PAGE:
“We shape our buildings; thereafter they shape us.” – Quotation attributed to Winston Churchill
Yesterday morning I got an email from a friend asking me if I’d given any thought to low impact development (LID). Yes I have. In fact, just a few weeks Laura Dininni and I were discussing it. I was really glad to get this email because we are at perfect time to have a deeper conversation about it in Ferguson Township in particular and the Centre Region in general. Given the pervasive displeasure with the proposed Toll Brothers-Penn State Boxes and the adjacent ball fields, it makes LID pretty salient. But it’s something that I would push for regardless.
The short version is this: We are faced with development pressures that compromise community values, environmental quality, while generating profits for a few. Under status quo design, build, and the policies that regulate them, we line ourselves up to be unimaginative vandals instead of poetic or artistic stewards. Low impact design offers us a way out of this. Given the recent dust-ups about Penn State-Toll Brothers The Boxes in Ferguson Township (start here at Steady State College and at the CDT here, here, or here) and the controversy over our drinking water, open space, conservation, and community design, we have an opportunity to do something different, beautiful, and exciting. Such an opportunity generates health across our local system and beyond.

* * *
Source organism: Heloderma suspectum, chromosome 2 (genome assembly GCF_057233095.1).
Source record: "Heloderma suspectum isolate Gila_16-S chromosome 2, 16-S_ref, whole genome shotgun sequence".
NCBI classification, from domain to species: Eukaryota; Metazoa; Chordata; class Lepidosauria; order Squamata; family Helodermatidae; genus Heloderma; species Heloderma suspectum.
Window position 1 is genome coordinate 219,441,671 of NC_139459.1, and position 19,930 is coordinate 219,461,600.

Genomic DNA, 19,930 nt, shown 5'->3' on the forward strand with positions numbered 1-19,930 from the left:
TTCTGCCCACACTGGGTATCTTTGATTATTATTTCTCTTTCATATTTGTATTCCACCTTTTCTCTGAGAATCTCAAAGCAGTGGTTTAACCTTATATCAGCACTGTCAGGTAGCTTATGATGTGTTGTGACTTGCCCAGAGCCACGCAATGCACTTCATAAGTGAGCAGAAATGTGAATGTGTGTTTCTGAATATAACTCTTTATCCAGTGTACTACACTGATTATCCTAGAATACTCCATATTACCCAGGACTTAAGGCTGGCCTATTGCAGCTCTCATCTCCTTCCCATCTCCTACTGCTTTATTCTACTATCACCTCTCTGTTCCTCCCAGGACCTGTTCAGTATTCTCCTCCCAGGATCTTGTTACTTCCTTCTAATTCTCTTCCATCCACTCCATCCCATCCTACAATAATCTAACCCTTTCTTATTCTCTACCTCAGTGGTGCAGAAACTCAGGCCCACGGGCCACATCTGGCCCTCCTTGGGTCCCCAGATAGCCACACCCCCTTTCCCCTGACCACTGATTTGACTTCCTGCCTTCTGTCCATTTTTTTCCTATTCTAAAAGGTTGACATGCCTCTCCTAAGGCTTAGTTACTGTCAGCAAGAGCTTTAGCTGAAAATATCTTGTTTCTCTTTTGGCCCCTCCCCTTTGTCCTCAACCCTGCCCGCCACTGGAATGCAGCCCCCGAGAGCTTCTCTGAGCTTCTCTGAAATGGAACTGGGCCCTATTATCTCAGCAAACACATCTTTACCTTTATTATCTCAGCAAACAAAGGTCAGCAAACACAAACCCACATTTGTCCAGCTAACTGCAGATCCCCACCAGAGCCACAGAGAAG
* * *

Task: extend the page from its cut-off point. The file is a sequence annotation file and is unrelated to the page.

The email came from someone who I’d say shares most of my values and visions regarding stewardship, community space and how our buildings show our values. We definitely have a concern about unchecked sprawl that compromises community and ecosystem services: things like recreation and cultural value as well as water filtration, water supply, nutrient cycling, soil formation, habitat, pollination, and more. And most of all, we recognize that the long-term human community health is related to the long-term ecosystem health and vice versa. So it makes a lot of sense that we have a common interest in LID.
What is LID? The Low Impact Development Center calls LID “a comprehensive land planning and engineering design approach with a goal of maintaining and enhancing the pre-development hydrologic regime of urban and developing watersheds.” The EPA defines LID as